The extensive coastline with its golden sandy beaches, long coastlines and beautiful clear waters make Scotland a wonderful surfing destination. If you chose to test the waves in the Atlantic or the North Sea, along the mainland coast or from the Scottish islands, you are guaranteed to catch some great waves. The northerly tip of mainland Scotland, the Isle of Tiree, Islay or Kintyre peninsula are among some of the world-class spots for surfing. Autumn and early winter is the best time to encounter consistent waves and there are many surfing spots suited for all levels.
The five Scottish skiing resorts offer skiing and snowboarding opportunities for snow enthusiasts of all ages and levels. You will find a solid infrastructure with marked pistes and lifts, off piste opportunities and a choice of other winter sports, such as skimo, Nordic skiing, sledging or Telemark skiing. Cairngorms National Park, the Nevis Range, Glencoe or Glenshee all provide excellent and easily accessible skiing and snowboarding conditions to enjoy over the winter months.
There are more than 130 active whisky distilleries across Scotland and the number is constantly growing. Scotland can be divided into five main whisky regions - Campbeltown, Highland, Islay, Lowland and Speyside and the unique local conditions of the regions natural ingredients like the quality of water or turf have a great impact on the flavor of each whisky. While Speyside whiskies are known to be sweet and fruity products, Islay whiskies have a smoky and peaty character and Lowlands whiskies come with malty, spicy and floral notes.
Many small distilleries in Scotland have kept their traditional character since the 18th century and are still using traditional techniques and secrets from the old days. Besides regular distillery tours and visits, you can also enjoy personalized whisky experiences like exclusive tutored tastings, special whisky themed dinners or even whisky cruises! Whatever way you prefer, is it advisable to check out a few experiences and whiskies to find your favorite as every Scottish whisky is different and unique.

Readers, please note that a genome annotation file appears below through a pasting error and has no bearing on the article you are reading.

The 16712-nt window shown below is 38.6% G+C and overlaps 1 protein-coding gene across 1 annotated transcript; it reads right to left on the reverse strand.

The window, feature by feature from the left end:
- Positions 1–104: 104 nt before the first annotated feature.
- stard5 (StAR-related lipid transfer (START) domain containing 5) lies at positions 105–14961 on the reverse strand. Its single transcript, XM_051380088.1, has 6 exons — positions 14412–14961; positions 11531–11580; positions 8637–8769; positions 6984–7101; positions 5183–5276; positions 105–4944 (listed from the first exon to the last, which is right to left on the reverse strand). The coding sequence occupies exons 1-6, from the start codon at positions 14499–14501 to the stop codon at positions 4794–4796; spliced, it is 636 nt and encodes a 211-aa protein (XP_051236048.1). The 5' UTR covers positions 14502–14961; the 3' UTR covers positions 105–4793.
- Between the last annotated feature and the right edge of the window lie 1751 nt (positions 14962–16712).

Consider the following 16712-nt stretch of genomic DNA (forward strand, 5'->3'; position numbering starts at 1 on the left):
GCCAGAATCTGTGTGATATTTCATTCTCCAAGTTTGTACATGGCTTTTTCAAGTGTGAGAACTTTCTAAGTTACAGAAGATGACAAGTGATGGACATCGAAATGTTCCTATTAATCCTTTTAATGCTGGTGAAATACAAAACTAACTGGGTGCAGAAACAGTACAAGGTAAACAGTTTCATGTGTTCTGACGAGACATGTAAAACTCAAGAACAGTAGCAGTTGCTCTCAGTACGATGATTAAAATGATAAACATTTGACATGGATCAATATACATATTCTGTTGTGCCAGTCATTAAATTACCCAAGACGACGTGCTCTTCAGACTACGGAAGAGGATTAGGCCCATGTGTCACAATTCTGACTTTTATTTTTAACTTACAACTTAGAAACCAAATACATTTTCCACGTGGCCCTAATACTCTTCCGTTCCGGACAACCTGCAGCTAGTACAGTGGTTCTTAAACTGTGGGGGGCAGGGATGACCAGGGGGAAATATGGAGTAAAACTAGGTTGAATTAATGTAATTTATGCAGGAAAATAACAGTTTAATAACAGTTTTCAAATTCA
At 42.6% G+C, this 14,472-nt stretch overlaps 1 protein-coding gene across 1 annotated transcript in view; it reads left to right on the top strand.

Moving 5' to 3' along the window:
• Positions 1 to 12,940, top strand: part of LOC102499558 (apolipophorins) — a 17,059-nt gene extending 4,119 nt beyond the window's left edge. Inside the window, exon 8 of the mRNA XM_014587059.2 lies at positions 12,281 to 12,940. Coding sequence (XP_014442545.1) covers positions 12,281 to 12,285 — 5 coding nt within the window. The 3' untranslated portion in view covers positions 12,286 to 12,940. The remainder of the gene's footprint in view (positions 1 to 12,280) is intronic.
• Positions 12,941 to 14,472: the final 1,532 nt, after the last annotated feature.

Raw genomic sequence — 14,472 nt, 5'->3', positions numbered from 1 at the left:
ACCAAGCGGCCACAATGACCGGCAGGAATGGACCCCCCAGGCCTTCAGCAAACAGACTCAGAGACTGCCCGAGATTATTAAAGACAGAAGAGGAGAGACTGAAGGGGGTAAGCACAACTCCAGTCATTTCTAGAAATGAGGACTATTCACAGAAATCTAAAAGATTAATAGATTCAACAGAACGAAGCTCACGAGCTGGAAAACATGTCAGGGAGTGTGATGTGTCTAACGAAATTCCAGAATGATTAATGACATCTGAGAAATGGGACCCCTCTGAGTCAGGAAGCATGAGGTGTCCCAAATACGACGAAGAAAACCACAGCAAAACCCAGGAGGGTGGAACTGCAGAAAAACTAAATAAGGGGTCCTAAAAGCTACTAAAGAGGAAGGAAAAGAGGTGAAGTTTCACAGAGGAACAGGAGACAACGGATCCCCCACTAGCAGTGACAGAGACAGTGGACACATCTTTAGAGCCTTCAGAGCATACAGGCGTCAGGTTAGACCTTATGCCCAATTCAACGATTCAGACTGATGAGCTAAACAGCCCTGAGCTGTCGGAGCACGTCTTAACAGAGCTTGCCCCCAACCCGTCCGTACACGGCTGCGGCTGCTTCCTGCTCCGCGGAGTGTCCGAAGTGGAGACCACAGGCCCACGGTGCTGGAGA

Castles and Abbeys
Scottish castles are characterized by thick stone walls, small windows and dramatic scenery. Unlike palaces, castles were mostly constructed as fortifications with the main purpose to withhold attacks and to protect its residents. Scotland’s castles are scattered all over the country, many of them in ruins, but you will also find some well-preserved places.
Castles and abbeys alike are a window into Scotlands past. Some date back as far as the 13th century and stood through clan rivalries and invasions. More than 20 religious houses were founded during the reign of David in the 12th century, a quarter of which can be found in the Scottish Border region. Most of the abbeys now lay in ruins, but were once powerful institutions with impressive buildings.
If you are looking at observing birds at dawn, spot some rare eagles or race some nosy dolphins in the open sea - Scotland offers some amazing opportunities to get close to some of its amazing wildlife. Cairngorms and Loch Lomonds & The Trossachs National Parks are beautiful wild habitats for a wide range of animals, including deer, squirrels or wildcats. Along the coast, you can be lucky to encounter seals, puffins, dolphins and whales.